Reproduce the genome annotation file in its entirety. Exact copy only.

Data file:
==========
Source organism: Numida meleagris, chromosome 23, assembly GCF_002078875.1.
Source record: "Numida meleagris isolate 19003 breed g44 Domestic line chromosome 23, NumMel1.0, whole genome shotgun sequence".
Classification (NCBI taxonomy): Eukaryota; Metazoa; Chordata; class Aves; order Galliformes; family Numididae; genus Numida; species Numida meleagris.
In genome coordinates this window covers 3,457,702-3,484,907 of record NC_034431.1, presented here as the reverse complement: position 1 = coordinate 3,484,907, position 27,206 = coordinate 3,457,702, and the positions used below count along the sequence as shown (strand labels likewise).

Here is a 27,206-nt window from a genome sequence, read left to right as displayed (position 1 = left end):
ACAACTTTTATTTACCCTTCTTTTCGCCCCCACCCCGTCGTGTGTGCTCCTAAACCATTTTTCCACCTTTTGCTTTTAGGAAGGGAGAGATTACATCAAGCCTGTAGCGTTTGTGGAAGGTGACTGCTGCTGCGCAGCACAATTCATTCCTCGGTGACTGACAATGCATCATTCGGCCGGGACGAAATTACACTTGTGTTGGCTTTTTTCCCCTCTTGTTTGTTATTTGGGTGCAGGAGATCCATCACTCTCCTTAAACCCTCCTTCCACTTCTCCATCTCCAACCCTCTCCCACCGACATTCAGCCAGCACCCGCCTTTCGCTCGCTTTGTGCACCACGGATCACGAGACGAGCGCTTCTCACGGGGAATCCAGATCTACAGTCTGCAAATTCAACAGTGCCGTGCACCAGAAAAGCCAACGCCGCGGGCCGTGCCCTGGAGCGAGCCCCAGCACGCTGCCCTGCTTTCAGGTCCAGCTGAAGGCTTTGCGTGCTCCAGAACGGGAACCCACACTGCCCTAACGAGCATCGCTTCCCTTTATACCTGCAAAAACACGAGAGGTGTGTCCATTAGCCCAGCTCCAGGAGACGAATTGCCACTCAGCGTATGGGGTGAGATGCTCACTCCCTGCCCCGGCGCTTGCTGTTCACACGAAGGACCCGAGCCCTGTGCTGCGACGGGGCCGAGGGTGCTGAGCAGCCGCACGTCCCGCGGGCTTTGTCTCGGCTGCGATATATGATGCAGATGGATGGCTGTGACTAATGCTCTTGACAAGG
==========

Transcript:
Source organism: Numida meleagris, chromosome 23, assembly GCF_002078875.1.
Source record: "Numida meleagris isolate 19003 breed g44 Domestic line chromosome 23, NumMel1.0, whole genome shotgun sequence".
Classification (NCBI taxonomy): Eukaryota; Metazoa; Chordata; class Aves; order Galliformes; family Numididae; genus Numida; species Numida meleagris.
In genome coordinates this window covers 3,457,702-3,484,907 of record NC_034431.1, presented here as the reverse complement: position 1 = coordinate 3,484,907, position 27,206 = coordinate 3,457,702, and the positions used below count along the sequence as shown (strand labels likewise).

Here is a 27,206-nt window from a genome sequence, read left to right as displayed (position 1 = left end):
ACAACTTTTATTTACCCTTCTTTTCGCCCCCACCCCGTCGTGTGTGCTCCTAAACCATTTTTCCACCTTTTGCTTTTAGGAAGGGAGAGATTACATCAAGCCTGTAGCGTTTGTGGAAGGTGACTGCTGCTGCGCAGCACAATTCATTCCTCGGTGACTGACAATGCATCATTCGGCCGGGACGAAATTACACTTGTGTTGGCTTTTTTCCCCTCTTGTTTGTTATTTGGGTGCAGGAGATCCATCACTCTCCTTAAACCCTCCTTCCACTTCTCCATCTCCAACCCTCTCCCACCGACATTCAGCCAGCACCCGCCTTTCGCTCGCTTTGTGCACCACGGATCACGAGACGAGCGCTTCTCACGGGGAATCCAGATCTACAGTCTGCAAATTCAACAGTGCCGTGCACCAGAAAAGCCAACGCCGCGGGCCGTGCCCTGGAGCGAGCCCCAGCACGCTGCCCTGCTTTCAGGTCCAGCTGAAGGCTTTGCGTGCTCCAGAACGGGAACCCACACTGCCCTAACGAGCATCGCTTCCCTTTATACCTGCAAAAACACGAGAGGTGTGTCCATTAGCCCAGCTCCAGGAGACGAATTGCCACTCAGCGTATGGGGTGAGATGCTCACTCCCTGCCCCGGCGCTTGCTGTTCACACGAAGGACCCGAGCCCTGTGCTGCGACGGGGCCGAGGGTGCTGAGCAGCCGCACGTCCCGCGGGCTTTGTCTCGGCTGCGATATATGATGCAGATGGATGGCTGTGACTAATGCTCTTGACAAGG